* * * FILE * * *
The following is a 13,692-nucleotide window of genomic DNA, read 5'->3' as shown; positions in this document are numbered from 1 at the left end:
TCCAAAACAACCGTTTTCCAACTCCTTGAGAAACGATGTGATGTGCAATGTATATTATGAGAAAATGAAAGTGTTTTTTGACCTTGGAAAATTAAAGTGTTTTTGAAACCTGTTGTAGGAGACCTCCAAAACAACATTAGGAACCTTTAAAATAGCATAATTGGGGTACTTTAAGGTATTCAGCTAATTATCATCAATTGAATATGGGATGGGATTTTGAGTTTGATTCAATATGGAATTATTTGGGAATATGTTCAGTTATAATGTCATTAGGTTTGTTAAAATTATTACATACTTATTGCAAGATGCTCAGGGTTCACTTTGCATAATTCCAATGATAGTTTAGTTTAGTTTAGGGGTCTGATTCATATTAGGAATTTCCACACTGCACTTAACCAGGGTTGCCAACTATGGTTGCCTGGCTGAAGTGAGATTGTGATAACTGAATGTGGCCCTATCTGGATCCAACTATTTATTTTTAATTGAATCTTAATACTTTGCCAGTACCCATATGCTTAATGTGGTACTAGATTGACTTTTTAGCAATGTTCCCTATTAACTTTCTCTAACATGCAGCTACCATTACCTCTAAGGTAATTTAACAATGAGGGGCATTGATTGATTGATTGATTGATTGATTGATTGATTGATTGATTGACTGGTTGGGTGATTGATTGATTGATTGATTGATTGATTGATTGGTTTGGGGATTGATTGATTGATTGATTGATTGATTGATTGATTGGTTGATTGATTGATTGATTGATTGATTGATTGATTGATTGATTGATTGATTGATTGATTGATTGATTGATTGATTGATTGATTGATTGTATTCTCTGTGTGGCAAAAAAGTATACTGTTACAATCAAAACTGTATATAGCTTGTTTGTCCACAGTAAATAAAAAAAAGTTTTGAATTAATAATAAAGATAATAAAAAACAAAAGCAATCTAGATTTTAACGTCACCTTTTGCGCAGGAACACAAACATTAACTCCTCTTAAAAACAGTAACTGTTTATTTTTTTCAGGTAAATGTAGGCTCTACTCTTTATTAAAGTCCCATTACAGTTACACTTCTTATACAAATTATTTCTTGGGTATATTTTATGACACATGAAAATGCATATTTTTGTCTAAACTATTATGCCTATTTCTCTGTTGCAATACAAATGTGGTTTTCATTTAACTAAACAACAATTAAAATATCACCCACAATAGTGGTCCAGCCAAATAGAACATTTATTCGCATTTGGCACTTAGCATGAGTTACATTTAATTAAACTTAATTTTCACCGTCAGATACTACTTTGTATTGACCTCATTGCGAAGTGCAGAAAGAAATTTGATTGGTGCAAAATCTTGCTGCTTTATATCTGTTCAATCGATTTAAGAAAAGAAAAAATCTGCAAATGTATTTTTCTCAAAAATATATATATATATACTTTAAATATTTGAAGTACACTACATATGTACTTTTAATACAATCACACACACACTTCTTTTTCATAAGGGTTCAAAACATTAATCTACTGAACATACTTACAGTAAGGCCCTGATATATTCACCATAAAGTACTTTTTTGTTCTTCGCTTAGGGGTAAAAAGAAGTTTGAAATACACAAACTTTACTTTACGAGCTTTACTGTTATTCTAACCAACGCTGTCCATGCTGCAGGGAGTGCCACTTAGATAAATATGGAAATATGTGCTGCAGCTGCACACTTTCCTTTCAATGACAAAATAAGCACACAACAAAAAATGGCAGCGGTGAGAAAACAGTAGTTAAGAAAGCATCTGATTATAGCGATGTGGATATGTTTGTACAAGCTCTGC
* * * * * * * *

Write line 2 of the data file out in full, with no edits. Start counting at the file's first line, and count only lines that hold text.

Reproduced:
TCCAAAACAACCGTTTTCCAACTCCTTGAGAAACGATGTGATGTGCAATGTATATTATGAGAAAATGAAAGTGTTTTTTGACCTTGGAAAATTAAAGTGTTTTTGAAACCTGTTGTAGGAGACCTCCAAAACAACATTAGGAACCTTTAAAATAGCATAATTGGGGTACTTTAAGGTATTCAGCTAATTATCATCAATTGAATATGGGATGGGATTTTGAGTTTGATTCAATATGGAATTATTTGGGAATATGTTCAGTTATAATGTCATTAGGTTTGTTAAAATTATTACATACTTATTGCAAGATGCTCAGGGTTCACTTTGCATAATTCCAATGATAGTTTAGTTTAGTTTAGGGGTCTGATTCATATTAGGAATTTCCACACTGCACTTAACCAGGGTTGCCAACTATGGTTGCCTGGCTGAAGTGAGATTGTGATAACTGAATGTGGCCCTATCTGGATCCAACTATTTATTTTTAATTGAATCTTAATACTTTGCCAGTACCCATATGCTTAATGTGGTACTAGATTGACTTTTTAGCAATGTTCCCTATTAACTTTCTCTAACATGCAGCTACCATTACCTCTAAGGTAATTTAACAATGAGGGGCATTGATTGATTGATTGATTGATTGATTGATTGATTGATTGATTGACTGGTTGGGTGATTGATTGATTGATTGATTGATTGATTGATTGGTTTGGGGATTGATTGATTGATTGATTGATTGATTGATTGATTGGTTGATTGATTGATTGATTGATTGATTGATTGATTGATTGATTGATTGATTGATTGATTGATTGATTGATTGATTGATTGATTGATTGTATTCTCTGTGTGGCAAAAAAGTATACTGTTACAATCAAAACTGTATATAGCTTGTTTGTCCACAGTAAATAAAAAAAAGTTTTGAATTAATAATAAAGATAATAAAAAACAAAAGCAATCTAGATTTTAACGTCACCTTTTGCGCAGGAACACAAACATTAACTCCTCTTAAAAACAGTAACTGTTTATTTTTTTCAGGTAAATGTAGGCTCTACTCTTTATTAAAGTCCCATTACAGTTACACTTCTTATACAAATTATTTCTTGGGTATATTTTATGACACATGAAAATGCATATTTTTGTCTAAACTATTATGCCTATTTCTCTGTTGCAATACAAATGTGGTTTTCATTTAACTAAACAACAATTAAAATATCACCCACAATAGTGGTCCAGCCAAATAGAACATTTATTCGCATTTGGCACTTAGCATGAGTTACATTTAATTAAACTTAATTTTCACCGTCAGATACTACTTTGTATTGACCTCATTGCGAAGTGCAGAAAGAAATTTGATTGGTGCAAAATCTTGCTGCTTTATATCTGTTCAATCGATTTAAGAAAAGAAAAAATCTGCAAATGTATTTTTCTCAAAAATATATATATATATACTTTAAATATTTGAAGTACACTACATATGTACTTTTAATACAATCACACACACACTTCTTTTTCATAAGGGTTCAAAACATTAATCTACTGAACATACTTACAGTAAGGCCCTGATATATTCACCATAAAGTACTTTTTTGTTCTTCGCTTAGGGGTAAAAAGAAGTTTGAAATACACAAACTTTACTTTACGAGCTTTACTGTTATTCTAACCAACGCTGTCCATGCTGCAGGGAGTGCCACTTAGATAAATATGGAAATATGTGCTGCAGCTGCACACTTTCCTTTCAATGACAAAATAAGCACACAACAAAAAATGGCAGCGGTGAGAAAACAGTAGTTAAGAAAGCATCTGATTATAGCGATGTGGATATGTTTGTACAAGCTCTGC